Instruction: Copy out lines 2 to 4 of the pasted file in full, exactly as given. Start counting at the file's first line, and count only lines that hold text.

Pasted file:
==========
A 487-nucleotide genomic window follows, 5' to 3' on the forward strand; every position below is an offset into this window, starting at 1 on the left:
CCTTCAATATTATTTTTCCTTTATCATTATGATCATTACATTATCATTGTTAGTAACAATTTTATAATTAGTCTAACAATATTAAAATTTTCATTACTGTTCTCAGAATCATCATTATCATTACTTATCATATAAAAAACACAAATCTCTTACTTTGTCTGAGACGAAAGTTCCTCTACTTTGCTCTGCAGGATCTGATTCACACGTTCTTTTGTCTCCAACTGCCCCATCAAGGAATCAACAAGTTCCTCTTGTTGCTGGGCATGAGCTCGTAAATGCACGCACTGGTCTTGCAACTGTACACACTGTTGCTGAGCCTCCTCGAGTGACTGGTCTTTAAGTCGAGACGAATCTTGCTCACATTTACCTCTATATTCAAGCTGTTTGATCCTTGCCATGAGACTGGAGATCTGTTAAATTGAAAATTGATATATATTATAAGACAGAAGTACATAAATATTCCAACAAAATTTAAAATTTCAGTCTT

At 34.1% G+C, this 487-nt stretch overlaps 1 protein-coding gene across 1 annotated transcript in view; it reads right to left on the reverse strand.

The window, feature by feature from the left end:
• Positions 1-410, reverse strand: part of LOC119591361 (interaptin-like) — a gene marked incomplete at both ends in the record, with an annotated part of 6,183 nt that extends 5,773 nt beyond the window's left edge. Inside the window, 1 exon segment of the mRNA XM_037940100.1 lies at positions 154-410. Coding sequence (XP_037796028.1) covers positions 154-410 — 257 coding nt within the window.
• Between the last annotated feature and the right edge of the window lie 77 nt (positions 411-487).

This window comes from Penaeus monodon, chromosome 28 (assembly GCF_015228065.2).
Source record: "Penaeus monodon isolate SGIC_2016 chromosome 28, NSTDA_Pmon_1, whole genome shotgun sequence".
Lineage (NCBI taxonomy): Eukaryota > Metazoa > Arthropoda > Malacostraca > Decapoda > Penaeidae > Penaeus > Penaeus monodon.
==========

CCTTCAATATTATTTTTCCTTTATCATTATGATCATTACATTATCATTGTTAGTAACAATTTTATAATTAGTCTAACAATATTAAAATTTTCATTACTGTTCTCAGAATCATCATTATCATTACTTATCATATAAAAAACACAAATCTCTTACTTTGTCTGAGACGAAAGTTCCTCTACTTTGCTCTGCAGGATCTGATTCACACGTTCTTTTGTCTCCAACTGCCCCATCAAGGAATCAACAAGTTCCTCTTGTTGCTGGGCATGAGCTCGTAAATGCACGCACTGGTCTTGCAACTGTACACACTGTTGCTGAGCCTCCTCGAGTGACTGGTCTTTAAGTCGAGACGAATCTTGCTCACATTTACCTCTATATTCAAGCTGTTTGATCCTTGCCATGAGACTGGAGATCTGTTAAATTGAAAATTGATATATATTATAAGACAGAAGTACATAAATATTCCAACAAAATTTAAAATTTCAGTCTT

At 34.1% G+C, this 487-nt stretch overlaps 1 protein-coding gene across 1 annotated transcript in view; it reads right to left on the reverse strand.

The window, feature by feature from the left end: